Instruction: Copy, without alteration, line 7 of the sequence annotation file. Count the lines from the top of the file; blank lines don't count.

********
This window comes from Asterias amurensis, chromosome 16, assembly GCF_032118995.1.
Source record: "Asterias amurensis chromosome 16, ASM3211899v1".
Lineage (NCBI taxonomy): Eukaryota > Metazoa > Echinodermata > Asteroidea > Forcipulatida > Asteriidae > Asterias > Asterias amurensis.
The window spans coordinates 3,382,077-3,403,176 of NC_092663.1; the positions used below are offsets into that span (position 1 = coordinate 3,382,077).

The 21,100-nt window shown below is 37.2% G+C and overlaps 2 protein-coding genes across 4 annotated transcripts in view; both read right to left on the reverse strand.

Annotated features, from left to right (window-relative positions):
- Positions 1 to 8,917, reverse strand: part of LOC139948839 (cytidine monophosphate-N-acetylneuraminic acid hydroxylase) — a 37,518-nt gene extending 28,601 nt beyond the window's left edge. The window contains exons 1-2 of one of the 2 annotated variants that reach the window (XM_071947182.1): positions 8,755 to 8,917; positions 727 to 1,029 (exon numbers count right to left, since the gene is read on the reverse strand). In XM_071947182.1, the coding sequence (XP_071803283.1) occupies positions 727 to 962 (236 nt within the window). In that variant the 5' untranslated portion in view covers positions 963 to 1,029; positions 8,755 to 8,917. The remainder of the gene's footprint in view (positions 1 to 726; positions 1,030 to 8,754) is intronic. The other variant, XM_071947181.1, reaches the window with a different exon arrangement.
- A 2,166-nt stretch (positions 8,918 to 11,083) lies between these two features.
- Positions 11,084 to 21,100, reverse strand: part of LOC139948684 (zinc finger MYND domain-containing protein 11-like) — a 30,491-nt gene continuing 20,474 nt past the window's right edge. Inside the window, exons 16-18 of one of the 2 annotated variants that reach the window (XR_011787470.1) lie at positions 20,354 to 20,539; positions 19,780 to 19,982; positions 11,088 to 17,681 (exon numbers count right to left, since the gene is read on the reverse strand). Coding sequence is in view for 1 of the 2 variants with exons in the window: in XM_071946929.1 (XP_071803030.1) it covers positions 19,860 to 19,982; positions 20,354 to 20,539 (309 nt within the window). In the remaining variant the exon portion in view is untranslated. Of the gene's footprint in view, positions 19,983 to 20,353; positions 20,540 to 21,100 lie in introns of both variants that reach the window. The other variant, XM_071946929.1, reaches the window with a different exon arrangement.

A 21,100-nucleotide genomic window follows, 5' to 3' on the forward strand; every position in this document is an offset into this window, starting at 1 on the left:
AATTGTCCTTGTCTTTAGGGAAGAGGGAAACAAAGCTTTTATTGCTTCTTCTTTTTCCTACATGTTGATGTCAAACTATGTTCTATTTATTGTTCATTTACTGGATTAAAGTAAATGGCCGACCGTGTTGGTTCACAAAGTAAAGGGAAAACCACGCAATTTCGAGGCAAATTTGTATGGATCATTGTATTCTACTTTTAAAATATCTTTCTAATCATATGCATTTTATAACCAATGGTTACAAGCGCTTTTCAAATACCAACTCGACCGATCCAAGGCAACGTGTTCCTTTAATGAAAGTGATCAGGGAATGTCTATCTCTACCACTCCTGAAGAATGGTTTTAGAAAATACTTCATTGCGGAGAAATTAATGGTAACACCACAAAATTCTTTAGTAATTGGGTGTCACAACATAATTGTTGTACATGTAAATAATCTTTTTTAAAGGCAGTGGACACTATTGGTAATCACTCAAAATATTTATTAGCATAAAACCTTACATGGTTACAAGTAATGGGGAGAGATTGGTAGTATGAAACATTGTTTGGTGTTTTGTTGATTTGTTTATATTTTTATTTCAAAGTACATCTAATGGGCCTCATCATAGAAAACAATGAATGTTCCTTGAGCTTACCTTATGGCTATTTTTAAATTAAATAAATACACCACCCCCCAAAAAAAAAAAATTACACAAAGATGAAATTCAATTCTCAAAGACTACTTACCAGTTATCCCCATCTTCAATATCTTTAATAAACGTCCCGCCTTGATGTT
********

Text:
- Positions 1 to 8,917, reverse strand: part of LOC139948839 (cytidine monophosphate-N-acetylneuraminic acid hydroxylase) — a 37,518-nt gene extending 28,601 nt beyond the window's left edge. The window contains exons 1-2 of one of the 2 annotated variants that reach the window (XM_071947182.1): positions 8,755 to 8,917; positions 727 to 1,029 (exon numbers count right to left, since the gene is read on the reverse strand). In XM_071947182.1, the coding sequence (XP_071803283.1) occupies positions 727 to 962 (236 nt within the window). In that variant the 5' untranslated portion in view covers positions 963 to 1,029; positions 8,755 to 8,917. The remainder of the gene's footprint in view (positions 1 to 726; positions 1,030 to 8,754) is intronic. The other variant, XM_071947181.1, reaches the window with a different exon arrangement.